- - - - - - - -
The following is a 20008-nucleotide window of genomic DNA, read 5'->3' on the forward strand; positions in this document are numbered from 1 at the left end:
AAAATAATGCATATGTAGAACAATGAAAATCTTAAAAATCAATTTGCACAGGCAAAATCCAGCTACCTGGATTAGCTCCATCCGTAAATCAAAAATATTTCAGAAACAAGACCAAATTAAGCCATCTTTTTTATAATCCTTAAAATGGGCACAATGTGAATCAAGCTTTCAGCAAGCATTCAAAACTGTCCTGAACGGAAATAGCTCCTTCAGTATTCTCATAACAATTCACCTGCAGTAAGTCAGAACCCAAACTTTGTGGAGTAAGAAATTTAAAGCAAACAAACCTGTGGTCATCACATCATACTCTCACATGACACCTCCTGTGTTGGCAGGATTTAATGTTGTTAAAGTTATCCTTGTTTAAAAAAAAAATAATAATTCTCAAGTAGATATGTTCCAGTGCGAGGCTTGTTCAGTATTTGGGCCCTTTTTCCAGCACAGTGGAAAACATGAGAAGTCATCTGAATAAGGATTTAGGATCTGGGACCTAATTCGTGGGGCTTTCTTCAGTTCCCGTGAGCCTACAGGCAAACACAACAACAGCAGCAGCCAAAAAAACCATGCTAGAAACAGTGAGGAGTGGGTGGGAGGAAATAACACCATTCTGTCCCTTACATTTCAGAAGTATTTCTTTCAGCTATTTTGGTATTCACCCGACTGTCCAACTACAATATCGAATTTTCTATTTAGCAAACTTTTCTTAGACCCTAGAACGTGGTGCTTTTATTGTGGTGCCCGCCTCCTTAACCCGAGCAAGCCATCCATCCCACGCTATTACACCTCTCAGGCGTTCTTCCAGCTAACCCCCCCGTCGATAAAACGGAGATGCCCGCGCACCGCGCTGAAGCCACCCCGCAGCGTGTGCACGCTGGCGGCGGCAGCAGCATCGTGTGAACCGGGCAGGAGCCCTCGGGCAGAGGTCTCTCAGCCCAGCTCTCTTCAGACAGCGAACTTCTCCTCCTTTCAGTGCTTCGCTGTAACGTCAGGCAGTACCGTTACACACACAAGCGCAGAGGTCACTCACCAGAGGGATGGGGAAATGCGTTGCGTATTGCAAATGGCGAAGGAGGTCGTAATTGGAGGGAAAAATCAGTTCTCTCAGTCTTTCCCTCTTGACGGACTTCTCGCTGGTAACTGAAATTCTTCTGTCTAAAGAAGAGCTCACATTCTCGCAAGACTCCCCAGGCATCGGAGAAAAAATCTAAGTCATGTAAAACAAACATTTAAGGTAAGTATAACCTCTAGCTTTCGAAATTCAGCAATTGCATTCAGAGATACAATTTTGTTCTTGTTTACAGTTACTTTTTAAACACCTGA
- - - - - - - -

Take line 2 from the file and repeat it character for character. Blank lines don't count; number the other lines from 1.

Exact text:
AAAATAATGCATATGTAGAACAATGAAAATCTTAAAAATCAATTTGCACAGGCAAAATCCAGCTACCTGGATTAGCTCCATCCGTAAATCAAAAATATTTCAGAAACAAGACCAAATTAAGCCATCTTTTTTATAATCCTTAAAATGGGCACAATGTGAATCAAGCTTTCAGCAAGCATTCAAAACTGTCCTGAACGGAAATAGCTCCTTCAGTATTCTCATAACAATTCACCTGCAGTAAGTCAGAACCCAAACTTTGTGGAGTAAGAAATTTAAAGCAAACAAACCTGTGGTCATCACATCATACTCTCACATGACACCTCCTGTGTTGGCAGGATTTAATGTTGTTAAAGTTATCCTTGTTTAAAAAAAAAATAATAATTCTCAAGTAGATATGTTCCAGTGCGAGGCTTGTTCAGTATTTGGGCCCTTTTTCCAGCACAGTGGAAAACATGAGAAGTCATCTGAATAAGGATTTAGGATCTGGGACCTAATTCGTGGGGCTTTCTTCAGTTCCCGTGAGCCTACAGGCAAACACAACAACAGCAGCAGCCAAAAAAACCATGCTAGAAACAGTGAGGAGTGGGTGGGAGGAAATAACACCATTCTGTCCCTTACATTTCAGAAGTATTTCTTTCAGCTATTTTGGTATTCACCCGACTGTCCAACTACAATATCGAATTTTCTATTTAGCAAACTTTTCTTAGACCCTAGAACGTGGTGCTTTTATTGTGGTGCCCGCCTCCTTAACCCGAGCAAGCCATCCATCCCACGCTATTACACCTCTCAGGCGTTCTTCCAGCTAACCCCCCCGTCGATAAAACGGAGATGCCCGCGCACCGCGCTGAAGCCACCCCGCAGCGTGTGCACGCTGGCGGCGGCAGCAGCATCGTGTGAACCGGGCAGGAGCCCTCGGGCAGAGGTCTCTCAGCCCAGCTCTCTTCAGACAGCGAACTTCTCCTCCTTTCAGTGCTTCGCTGTAACGTCAGGCAGTACCGTTACACACACAAGCGCAGAGGTCACTCACCAGAGGGATGGGGAAATGCGTTGCGTATTGCAAATGGCGAAGGAGGTCGTAATTGGAGGGAAAAATCAGTTCTCTCAGTCTTTCCCTCTTGACGGACTTCTCGCTGGTAACTGAAATTCTTCTGTCTAAAGAAGAGCTCACATTCTCGCAAGACTCCCCAGGCATCGGAGAAAAAATCTAAGTCATGTAAAACAAACATTTAAGGTAAGTATAACCTCTAGCTTTCGAAATTCAGCAATTGCATTCAGAGATACAATTTTGTTCTTGTTTACAGTTACTTTTTAAACACCTGA